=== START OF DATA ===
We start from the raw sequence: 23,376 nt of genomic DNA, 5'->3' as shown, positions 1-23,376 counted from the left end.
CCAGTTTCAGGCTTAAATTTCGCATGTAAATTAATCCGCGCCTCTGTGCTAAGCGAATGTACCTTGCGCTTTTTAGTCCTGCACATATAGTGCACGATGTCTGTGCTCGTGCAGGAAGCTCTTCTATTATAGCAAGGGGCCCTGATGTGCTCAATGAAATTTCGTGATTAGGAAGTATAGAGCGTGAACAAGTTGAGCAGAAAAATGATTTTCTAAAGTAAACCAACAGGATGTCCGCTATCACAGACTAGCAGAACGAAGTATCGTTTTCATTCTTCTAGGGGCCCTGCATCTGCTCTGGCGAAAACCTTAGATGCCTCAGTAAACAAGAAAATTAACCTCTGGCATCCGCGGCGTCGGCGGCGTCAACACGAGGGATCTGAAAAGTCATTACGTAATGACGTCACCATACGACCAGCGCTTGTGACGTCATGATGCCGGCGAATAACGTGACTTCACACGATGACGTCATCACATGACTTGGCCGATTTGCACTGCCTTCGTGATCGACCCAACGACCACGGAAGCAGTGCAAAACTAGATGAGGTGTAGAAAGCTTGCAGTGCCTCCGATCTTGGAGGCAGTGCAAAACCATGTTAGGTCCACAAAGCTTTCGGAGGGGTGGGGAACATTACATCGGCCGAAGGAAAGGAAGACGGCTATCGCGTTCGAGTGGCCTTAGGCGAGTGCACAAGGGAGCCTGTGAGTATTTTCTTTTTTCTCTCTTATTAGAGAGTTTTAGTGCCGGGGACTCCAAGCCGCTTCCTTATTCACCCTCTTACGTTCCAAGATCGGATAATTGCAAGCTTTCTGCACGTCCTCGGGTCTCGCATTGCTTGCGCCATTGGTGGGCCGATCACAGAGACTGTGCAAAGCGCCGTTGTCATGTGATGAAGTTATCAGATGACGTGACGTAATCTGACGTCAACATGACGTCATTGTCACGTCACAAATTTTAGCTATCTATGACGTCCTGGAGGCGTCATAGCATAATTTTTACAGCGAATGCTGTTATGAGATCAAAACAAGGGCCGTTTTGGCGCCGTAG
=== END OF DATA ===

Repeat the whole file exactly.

We start from the raw sequence: 23,376 nt of genomic DNA, 5'->3' as shown, positions 1-23,376 counted from the left end.
CCAGTTTCAGGCTTAAATTTCGCATGTAAATTAATCCGCGCCTCTGTGCTAAGCGAATGTACCTTGCGCTTTTTAGTCCTGCACATATAGTGCACGATGTCTGTGCTCGTGCAGGAAGCTCTTCTATTATAGCAAGGGGCCCTGATGTGCTCAATGAAATTTCGTGATTAGGAAGTATAGAGCGTGAACAAGTTGAGCAGAAAAATGATTTTCTAAAGTAAACCAACAGGATGTCCGCTATCACAGACTAGCAGAACGAAGTATCGTTTTCATTCTTCTAGGGGCCCTGCATCTGCTCTGGCGAAAACCTTAGATGCCTCAGTAAACAAGAAAATTAACCTCTGGCATCCGCGGCGTCGGCGGCGTCAACACGAGGGATCTGAAAAGTCATTACGTAATGACGTCACCATACGACCAGCGCTTGTGACGTCATGATGCCGGCGAATAACGTGACTTCACACGATGACGTCATCACATGACTTGGCCGATTTGCACTGCCTTCGTGATCGACCCAACGACCACGGAAGCAGTGCAAAACTAGATGAGGTGTAGAAAGCTTGCAGTGCCTCCGATCTTGGAGGCAGTGCAAAACCATGTTAGGTCCACAAAGCTTTCGGAGGGGTGGGGAACATTACATCGGCCGAAGGAAAGGAAGACGGCTATCGCGTTCGAGTGGCCTTAGGCGAGTGCACAAGGGAGCCTGTGAGTATTTTCTTTTTTCTCTCTTATTAGAGAGTTTTAGTGCCGGGGACTCCAAGCCGCTTCCTTATTCACCCTCTTACGTTCCAAGATCGGATAATTGCAAGCTTTCTGCACGTCCTCGGGTCTCGCATTGCTTGCGCCATTGGTGGGCCGATCACAGAGACTGTGCAAAGCGCCGTTGTCATGTGATGAAGTTATCAGATGACGTGACGTAATCTGACGTCAACATGACGTCATTGTCACGTCACAAATTTTAGCTATCTATGACGTCCTGGAGGCGTCATAGCATAATTTTTACAGCGAATGCTGTTATGAGATCAAAACAAGGGCCGTTTTGGCGCCGTAG